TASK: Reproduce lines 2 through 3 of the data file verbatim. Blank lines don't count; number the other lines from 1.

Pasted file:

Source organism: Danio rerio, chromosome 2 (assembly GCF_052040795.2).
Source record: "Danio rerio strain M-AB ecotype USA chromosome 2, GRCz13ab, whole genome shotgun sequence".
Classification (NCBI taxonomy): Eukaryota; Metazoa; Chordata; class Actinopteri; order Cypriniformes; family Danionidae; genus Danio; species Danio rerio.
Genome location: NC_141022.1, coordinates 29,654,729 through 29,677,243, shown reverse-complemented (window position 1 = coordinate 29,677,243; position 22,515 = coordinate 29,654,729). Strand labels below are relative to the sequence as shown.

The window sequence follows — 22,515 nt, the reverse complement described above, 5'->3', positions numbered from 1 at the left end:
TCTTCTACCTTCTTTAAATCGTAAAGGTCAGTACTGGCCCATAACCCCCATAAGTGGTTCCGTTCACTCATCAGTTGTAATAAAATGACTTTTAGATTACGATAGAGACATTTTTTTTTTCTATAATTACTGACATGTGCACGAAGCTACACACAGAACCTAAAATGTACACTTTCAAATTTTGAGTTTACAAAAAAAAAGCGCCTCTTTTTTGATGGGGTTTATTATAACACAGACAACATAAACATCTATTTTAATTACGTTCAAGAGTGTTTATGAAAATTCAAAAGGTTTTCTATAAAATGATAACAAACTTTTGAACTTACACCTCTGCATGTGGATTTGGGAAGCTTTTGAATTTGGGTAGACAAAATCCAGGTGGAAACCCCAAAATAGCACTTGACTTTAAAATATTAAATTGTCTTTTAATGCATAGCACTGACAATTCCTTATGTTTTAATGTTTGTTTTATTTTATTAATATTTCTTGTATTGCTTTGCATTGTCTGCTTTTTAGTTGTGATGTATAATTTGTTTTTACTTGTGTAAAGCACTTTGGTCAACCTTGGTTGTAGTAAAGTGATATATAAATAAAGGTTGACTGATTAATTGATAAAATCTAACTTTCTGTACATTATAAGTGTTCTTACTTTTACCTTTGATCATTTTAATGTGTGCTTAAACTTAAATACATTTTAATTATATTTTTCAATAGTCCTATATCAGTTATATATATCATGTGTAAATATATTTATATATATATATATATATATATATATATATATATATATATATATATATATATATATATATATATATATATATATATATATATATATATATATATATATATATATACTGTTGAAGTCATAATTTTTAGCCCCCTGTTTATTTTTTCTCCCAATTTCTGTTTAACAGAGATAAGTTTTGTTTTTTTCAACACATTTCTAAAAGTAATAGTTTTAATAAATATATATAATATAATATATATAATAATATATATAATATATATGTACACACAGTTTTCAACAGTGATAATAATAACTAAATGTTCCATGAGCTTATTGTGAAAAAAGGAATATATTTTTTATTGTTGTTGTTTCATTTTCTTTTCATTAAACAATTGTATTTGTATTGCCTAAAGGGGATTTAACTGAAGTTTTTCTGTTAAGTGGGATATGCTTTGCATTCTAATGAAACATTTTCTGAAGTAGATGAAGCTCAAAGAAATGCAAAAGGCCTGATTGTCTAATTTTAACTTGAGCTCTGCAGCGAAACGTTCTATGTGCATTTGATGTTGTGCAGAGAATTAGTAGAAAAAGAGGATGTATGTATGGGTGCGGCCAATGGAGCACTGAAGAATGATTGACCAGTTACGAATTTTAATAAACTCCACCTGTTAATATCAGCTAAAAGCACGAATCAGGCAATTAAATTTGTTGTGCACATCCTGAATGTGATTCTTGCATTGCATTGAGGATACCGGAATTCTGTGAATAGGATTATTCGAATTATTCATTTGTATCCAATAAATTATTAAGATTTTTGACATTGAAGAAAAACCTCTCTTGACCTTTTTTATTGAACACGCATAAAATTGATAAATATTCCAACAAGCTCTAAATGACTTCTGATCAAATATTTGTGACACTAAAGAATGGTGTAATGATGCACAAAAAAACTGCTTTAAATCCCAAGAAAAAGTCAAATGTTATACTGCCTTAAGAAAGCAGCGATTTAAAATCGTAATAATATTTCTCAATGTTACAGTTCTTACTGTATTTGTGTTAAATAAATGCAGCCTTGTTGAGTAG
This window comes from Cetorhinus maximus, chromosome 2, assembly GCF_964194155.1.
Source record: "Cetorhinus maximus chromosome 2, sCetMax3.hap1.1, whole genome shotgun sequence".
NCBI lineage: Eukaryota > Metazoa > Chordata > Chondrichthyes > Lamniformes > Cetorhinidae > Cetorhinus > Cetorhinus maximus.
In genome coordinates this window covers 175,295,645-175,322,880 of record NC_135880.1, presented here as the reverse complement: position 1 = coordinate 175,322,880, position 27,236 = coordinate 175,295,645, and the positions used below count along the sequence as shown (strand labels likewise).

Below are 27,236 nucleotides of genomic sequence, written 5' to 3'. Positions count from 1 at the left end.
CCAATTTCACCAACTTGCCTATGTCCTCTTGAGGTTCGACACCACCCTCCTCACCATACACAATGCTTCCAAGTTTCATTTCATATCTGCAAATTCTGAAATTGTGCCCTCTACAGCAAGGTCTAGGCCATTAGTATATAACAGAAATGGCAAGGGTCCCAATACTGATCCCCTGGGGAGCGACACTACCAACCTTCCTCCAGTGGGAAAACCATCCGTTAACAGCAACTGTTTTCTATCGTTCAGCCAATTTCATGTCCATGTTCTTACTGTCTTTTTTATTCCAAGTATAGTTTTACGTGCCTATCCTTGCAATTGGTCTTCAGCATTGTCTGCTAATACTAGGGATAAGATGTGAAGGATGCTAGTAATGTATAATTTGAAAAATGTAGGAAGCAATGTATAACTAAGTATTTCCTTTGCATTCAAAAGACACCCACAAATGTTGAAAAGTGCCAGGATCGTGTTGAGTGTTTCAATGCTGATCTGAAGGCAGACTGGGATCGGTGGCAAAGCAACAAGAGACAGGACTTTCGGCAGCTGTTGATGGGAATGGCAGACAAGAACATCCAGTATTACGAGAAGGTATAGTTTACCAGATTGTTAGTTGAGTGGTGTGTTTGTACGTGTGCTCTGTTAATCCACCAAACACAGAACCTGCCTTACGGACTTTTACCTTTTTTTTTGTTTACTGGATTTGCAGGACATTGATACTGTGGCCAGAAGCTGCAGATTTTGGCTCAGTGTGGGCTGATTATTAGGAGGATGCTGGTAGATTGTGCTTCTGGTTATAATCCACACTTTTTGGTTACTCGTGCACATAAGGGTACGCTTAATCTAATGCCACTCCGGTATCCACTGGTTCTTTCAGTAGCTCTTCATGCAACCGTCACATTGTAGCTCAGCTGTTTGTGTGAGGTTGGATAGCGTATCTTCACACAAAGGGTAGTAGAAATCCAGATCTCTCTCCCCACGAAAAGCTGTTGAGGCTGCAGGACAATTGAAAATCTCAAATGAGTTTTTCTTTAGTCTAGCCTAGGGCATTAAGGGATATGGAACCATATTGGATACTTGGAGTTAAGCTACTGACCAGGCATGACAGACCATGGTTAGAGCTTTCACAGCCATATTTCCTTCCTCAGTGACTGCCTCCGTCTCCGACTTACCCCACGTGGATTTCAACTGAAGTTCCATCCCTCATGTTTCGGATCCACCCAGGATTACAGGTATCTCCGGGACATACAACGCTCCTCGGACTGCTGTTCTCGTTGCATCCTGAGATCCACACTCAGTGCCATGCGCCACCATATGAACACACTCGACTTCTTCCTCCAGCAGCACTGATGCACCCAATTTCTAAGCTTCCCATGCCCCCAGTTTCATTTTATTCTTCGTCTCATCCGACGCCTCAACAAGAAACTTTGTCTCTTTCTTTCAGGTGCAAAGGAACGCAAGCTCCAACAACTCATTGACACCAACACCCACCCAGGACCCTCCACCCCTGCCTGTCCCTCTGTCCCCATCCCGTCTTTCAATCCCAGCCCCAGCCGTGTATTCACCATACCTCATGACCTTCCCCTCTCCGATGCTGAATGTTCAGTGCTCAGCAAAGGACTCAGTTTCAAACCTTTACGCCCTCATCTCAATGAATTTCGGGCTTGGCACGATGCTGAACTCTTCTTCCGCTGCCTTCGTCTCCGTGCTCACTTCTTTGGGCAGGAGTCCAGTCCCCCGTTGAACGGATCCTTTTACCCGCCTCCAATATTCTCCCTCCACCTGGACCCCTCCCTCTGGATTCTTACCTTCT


Source record: "Danio rerio strain M-AB ecotype USA chromosome 2, GRCz13ab, whole genome shotgun sequence".
Classification (NCBI taxonomy): Eukaryota; Metazoa; Chordata; class Actinopteri; order Cypriniformes; family Danionidae; genus Danio; species Danio rerio.